United States Institute of Peace

The Iran Primer

Rouhani in Oman to Boost Trade, Gulf Ties

             On March 12, President Hassan Rouhani arrived in Oman for his first official visit to an Arab country since his August inauguration. The primary aim of the two-day trip was to expand economic ties between the two countries and ease tensions with other Gulf states. “Iran extends a hand of friendship and brotherhood to all regional countries, particularly its neighbors in the southern part of the Persian Gulf,” Rouhani told Iranian and Omani businessman in Muscat on March 13. Iranian Foreign Minister Mohammad Javad Zarif, Oil Minister Bijan Zanganeh and several other high ranking officials accompanied the president.

      During Rouhani’s visit, Iran signed an agreement to export $10 billion cubic meters of gas per year to Oman and eventually build a $1 billion pipeline across the Gulf. In August, the two countries signed a memorandum of understanding for Iran to sell gas to Oman for 25 years starting in 2015— a deal valued at $60 billion.
 
 
 
            President Rouhani told Sultan Qaboos bin Said (right) that the exemplary ties between their two countries can serve as a model for the region. In another meeting, Omani Foreign Minister Yusuf bin Alawi emphasized that both countries are “convinced that the top priority is achieving real stability in the region.” Oman, unlike other Gulf sheikhdoms, has good relations with the Islamic Republic. Their cooperative relationship actually predates Iran’s 1979 revolution. The Shah of Iran provided troops to help Sultan Qaboos bin Said end a leftist revolt in 1973.
 
            But Oman is more than just a gas buyer and regional ally for Iran. The sultanate is also a key intermediary between Washington and Tehran. Over the past three years, Muscat has reportedly mediated on three occasions:
 
  September 2011: Muscat paid a $1 million bond to Tehran for the release of two American hikers arrested by Iranian authorities in 2009 who were sentenced to eight years imprisonment for spying.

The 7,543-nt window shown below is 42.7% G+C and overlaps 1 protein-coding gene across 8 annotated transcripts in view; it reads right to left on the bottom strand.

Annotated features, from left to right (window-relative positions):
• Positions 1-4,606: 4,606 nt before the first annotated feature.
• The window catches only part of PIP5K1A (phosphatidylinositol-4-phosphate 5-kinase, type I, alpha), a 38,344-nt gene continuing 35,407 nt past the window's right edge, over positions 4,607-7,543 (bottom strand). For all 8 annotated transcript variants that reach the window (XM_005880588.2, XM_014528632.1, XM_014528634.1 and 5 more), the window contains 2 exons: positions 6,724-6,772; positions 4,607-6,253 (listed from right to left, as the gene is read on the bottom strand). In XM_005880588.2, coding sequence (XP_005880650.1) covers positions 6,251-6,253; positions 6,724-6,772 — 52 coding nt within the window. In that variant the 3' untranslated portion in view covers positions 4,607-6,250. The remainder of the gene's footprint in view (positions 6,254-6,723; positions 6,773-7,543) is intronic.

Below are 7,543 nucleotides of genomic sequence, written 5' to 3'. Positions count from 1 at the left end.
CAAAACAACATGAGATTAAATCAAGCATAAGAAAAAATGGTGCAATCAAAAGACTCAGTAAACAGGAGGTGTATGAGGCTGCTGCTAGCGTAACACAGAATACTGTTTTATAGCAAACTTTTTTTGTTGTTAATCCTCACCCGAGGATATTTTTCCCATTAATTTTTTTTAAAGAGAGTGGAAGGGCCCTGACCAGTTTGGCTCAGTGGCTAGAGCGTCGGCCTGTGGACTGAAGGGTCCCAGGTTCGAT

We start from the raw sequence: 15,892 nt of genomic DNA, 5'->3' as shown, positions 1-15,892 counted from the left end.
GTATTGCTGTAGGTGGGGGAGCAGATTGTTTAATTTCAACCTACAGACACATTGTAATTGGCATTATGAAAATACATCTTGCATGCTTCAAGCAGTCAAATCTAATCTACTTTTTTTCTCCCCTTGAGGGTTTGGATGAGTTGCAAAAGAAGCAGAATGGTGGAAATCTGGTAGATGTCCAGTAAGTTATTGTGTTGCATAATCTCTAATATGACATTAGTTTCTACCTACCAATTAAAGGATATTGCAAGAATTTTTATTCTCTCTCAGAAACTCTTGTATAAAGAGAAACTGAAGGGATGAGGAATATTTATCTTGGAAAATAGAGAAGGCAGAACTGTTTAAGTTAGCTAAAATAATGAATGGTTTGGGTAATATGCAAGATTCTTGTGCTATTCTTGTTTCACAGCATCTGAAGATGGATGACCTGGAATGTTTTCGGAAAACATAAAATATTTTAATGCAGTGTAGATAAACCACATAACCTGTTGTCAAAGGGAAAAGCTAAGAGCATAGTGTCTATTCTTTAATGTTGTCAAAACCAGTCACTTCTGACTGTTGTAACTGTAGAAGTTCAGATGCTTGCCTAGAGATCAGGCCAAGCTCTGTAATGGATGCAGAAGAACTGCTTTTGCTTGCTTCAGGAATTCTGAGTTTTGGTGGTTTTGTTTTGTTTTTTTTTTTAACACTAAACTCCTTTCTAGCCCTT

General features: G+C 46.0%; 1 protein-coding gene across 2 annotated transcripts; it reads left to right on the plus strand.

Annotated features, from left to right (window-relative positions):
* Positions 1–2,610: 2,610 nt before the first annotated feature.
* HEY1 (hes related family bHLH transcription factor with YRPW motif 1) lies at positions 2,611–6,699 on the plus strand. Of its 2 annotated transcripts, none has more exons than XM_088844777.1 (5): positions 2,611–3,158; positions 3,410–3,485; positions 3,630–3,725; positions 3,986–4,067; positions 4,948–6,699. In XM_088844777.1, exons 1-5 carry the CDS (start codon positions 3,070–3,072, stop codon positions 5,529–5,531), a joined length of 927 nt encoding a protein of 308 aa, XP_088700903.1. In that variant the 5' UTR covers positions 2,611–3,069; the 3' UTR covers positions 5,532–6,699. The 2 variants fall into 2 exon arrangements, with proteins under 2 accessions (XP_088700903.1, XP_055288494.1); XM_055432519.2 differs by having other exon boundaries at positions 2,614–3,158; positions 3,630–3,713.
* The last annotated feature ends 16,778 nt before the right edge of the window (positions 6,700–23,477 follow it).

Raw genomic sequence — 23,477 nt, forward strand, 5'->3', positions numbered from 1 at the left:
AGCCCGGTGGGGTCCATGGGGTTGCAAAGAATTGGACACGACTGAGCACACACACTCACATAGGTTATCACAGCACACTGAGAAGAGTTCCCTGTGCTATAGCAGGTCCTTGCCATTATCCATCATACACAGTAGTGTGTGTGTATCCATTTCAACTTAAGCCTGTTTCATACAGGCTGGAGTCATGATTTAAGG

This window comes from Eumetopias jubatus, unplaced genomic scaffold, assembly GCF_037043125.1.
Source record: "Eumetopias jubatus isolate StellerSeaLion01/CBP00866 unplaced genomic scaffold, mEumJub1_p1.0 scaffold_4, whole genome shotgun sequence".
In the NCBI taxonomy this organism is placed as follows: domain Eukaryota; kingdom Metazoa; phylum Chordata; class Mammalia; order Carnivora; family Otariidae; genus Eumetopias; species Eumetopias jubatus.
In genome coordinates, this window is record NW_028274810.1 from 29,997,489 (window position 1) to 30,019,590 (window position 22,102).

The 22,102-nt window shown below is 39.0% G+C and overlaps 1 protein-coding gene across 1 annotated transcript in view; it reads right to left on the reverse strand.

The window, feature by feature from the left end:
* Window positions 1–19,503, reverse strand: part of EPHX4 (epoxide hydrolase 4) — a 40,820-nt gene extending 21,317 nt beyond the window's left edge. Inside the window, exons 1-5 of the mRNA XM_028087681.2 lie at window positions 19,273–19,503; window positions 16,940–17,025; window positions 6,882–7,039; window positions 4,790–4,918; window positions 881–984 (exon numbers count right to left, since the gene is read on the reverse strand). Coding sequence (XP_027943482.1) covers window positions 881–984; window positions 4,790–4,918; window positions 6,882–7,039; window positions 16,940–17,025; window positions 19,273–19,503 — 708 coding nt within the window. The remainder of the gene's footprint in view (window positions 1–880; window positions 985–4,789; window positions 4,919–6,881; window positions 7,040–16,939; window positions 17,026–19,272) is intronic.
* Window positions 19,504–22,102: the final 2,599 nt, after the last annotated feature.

•  April 2013: Oman worked with the United States to speed up the release of Iranian scientist Mojtaba Atarobi. The electrical engineering professor had been detained for more than a year in California for allegedly violating U.S. sanctions.
 
•  August 2013: President Barack Obama reportedly sent a letter to President Rouhani through Sultan Qaboos, who visited Tehran shortly after Rouhani’s inauguration. The exact contents of the letter and Rouhani’s reply are unknown but Obama’s remarks hinted that they discussed the nuclear dispute and Syria.
 
            The following is a joint statement released by Iran and Oman with excerpted remarks by Rouhani.
Iran-Oman Joint Statement
 
            Within the framework of deepening and cementing the existing friendship and cooperation relations between the Sultanate of Oman and the Islamic Republic of Iran, and in response to the generous invitation by His Majesty Sultan Qaboos bin Said, Dr. Hassan Rouhani, President of the Islamic Republic of Iran paid an official visit to the Sultanate of Oman heading a high level delegation during the period from March 12th to 13th. 2014. 
 
            His Majesty the Sultan gave an official welcome ceremony in the honour of the guest and his accompanying delegation in the presence of a number of their highness, the minsters and senior officials from both sides. The reception reflected the brotherly feeling and the deep-rooted relations. 
 
            Amidst an atmosphere characterized by goodwill, friendship and cooperation, the two parties held an official talk session that focused on developing the bilateral relations, discussing a number of regional international and Islamic World issues of common interest. The official talks came with the following results; 
 
1-The two sides expressed their satisfaction over the bilateral friendship relations based on confidence, mutual trust and renewed their strong will to develop these relations in all fields of common interest. 
 
2-Considering the historic, cultural bonds and good neighbouring relations, the two sides stressed the importance of implementing the cooperating program and developing relations in all available fields that serve the interests of both countries and friendly peoples. 
 
3-The two sides were delighted for the achieved agreement on the level of cooperation committees between the two countries in all possible fields. They stressed their keenness to hold the committees' meetings regularly to ensure developing and nurturing the bilateral cooperation relations.